process is taking place in very different national contexts and against the background of widely varying traditions. In addition, the changing of some features has turned out to be more sensitive in some countries than in others. In the discussions and the analysis of the various civilservicesystems, much insight and many fascinating developments have been found. However, the results of this comparative analysis also represent a remarkable challenge regarding a theo- retical understanding of the discussed change processes in the field of civilservice reforms. In fact, many reform outcomes confirm the assumptions of path-dependency, political culture, rational choice, neo-institutionalism, Europe- anisation and convergence theories at the same time. Moreover, because of the growing fragmentation of national public services, the increasing diversity of the public sector workforce and the differences in structure and size of the national civil services, this study also challenges uniform public motivation theories. On the other hand, the findings do not challenge the existence of public service motivation as such. However, we agree with Perry and Hondeghem that it is necessary to investigate the influence of the country/region/civilservice structure as an institution of public service motivation. In addition, it is also important to carry out more research on public service motivation in different parts of the public sector. Do civil servants (still) have a different public service motivation than other public employees? Are civil servants in the ministries different to those in the agencies? Do civil servants in “bureaucratic” countries have different motivations and values than civil servants in post-bureaucratic countries? And – are civil servants more ethical because they are civil servants? This study gives evidence that different historical traditions and cultures as well as HR systems have a considerable impact on public management modernisation paths and on the outcomes of HR reforms. In a way, the findings in this study give an intriguing picture about the differences and similarities of the public servicesystems in Europe at the same time. It also illustrates the difficulties in identifying country models and geographical similarities in times of decentralisation, differentiation, greater flexibility and blurring of boundaries within the public sector and between the public and private sector. At the same time it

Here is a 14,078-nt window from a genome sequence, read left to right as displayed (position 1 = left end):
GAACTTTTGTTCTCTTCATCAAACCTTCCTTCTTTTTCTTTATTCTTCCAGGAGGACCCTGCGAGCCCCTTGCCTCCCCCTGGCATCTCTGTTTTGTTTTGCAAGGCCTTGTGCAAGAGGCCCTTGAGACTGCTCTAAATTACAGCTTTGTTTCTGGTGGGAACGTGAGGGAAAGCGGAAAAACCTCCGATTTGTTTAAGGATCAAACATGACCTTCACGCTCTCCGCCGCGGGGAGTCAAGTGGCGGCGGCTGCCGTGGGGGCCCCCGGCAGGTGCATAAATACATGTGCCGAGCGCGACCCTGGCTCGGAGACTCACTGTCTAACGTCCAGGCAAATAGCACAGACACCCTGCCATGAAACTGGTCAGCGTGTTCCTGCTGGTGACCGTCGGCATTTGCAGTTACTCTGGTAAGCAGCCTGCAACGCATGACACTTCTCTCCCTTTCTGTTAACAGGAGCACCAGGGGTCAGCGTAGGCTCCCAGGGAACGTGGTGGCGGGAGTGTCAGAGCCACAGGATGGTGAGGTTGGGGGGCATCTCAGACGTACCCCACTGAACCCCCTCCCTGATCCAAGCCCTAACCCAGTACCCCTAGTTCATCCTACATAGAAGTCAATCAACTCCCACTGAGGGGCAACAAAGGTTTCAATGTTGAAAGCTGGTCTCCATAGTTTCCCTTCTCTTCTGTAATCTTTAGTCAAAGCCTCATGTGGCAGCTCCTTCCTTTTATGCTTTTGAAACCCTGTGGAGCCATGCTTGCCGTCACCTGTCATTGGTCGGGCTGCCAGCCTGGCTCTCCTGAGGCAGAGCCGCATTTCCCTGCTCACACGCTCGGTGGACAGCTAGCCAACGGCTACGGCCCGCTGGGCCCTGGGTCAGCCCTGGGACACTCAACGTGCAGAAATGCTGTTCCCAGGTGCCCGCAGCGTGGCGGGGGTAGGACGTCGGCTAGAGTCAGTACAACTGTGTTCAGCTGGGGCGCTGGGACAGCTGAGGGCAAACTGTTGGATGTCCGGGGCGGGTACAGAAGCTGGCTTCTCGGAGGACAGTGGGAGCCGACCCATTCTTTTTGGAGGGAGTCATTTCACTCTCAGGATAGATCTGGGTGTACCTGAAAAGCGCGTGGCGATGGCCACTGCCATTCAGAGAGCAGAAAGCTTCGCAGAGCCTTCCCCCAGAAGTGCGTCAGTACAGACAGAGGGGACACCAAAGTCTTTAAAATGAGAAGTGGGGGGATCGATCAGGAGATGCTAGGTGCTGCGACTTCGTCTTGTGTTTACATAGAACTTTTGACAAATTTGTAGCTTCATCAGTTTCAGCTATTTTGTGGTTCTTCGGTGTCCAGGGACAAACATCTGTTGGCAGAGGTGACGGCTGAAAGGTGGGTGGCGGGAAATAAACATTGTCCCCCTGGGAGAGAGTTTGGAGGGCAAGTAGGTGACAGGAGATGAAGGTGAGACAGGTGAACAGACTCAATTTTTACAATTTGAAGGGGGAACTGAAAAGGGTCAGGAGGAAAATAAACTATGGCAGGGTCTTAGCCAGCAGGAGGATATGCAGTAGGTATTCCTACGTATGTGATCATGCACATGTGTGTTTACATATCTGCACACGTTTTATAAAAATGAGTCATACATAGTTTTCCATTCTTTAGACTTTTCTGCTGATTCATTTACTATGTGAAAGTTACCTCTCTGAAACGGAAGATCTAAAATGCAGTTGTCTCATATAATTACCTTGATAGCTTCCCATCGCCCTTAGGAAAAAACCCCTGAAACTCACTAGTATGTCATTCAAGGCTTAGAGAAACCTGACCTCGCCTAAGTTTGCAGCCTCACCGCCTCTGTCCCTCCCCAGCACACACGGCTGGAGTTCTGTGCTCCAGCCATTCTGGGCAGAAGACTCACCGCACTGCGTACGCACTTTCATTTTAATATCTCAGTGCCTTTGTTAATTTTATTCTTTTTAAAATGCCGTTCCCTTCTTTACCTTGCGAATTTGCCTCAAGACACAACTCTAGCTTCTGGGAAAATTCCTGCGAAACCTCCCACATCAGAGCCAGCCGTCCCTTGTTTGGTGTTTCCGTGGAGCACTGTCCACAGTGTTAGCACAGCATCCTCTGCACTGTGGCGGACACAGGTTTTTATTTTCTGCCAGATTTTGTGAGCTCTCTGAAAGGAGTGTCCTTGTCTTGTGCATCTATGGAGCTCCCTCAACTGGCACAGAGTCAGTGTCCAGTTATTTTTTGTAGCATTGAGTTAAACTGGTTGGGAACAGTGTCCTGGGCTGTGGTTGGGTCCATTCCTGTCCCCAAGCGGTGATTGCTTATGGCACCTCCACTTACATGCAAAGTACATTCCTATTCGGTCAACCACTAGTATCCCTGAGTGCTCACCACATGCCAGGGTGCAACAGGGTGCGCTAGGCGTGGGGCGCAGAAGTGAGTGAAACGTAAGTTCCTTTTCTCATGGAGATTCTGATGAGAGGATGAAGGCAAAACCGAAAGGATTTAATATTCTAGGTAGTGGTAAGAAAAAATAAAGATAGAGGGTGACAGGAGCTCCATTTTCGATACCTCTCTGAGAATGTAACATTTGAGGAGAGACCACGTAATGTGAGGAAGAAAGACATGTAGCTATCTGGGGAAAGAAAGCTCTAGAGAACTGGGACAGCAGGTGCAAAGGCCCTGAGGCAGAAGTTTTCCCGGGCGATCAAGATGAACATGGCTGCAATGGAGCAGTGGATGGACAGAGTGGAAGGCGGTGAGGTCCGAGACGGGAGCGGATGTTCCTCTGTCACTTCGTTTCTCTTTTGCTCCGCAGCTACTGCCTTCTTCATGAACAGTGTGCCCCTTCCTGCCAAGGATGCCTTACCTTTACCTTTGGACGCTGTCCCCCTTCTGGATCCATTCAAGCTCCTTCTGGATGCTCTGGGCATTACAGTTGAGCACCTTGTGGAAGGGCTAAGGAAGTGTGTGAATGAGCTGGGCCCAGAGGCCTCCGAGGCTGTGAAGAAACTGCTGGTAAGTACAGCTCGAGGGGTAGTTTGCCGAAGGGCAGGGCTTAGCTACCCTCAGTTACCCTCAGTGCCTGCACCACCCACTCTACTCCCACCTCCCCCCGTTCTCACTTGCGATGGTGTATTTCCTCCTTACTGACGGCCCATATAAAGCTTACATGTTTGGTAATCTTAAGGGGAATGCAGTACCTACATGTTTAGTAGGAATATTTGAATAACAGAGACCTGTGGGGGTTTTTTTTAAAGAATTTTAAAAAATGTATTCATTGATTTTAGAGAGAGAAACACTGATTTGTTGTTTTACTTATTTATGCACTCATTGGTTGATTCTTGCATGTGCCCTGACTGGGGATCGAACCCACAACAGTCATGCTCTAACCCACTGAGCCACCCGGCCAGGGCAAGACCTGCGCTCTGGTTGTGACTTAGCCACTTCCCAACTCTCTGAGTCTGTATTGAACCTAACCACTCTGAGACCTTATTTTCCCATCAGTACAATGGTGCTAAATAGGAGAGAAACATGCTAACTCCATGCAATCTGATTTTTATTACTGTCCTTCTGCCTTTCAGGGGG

The CivilService needs a strong and effective approach to tackling underperformance. There are compelling reasons for this. First and foremost, the individual is being paid a salary and therefore has a responsibility to contribute efficiently and effectively to their organisations objectives. The individual who is underperforming impacts negatively on all staff. Colleagues may resent having to pick up the slack. They may become overloaded and feel under pressure. Targets may slip causing strain for all concerned. Where underperformance is not addressed, it can have a negative impact on overall morale in the business unit concerned. Other staff, who had previously been performing effectively, may be de-motivated by tolerance of poor performance.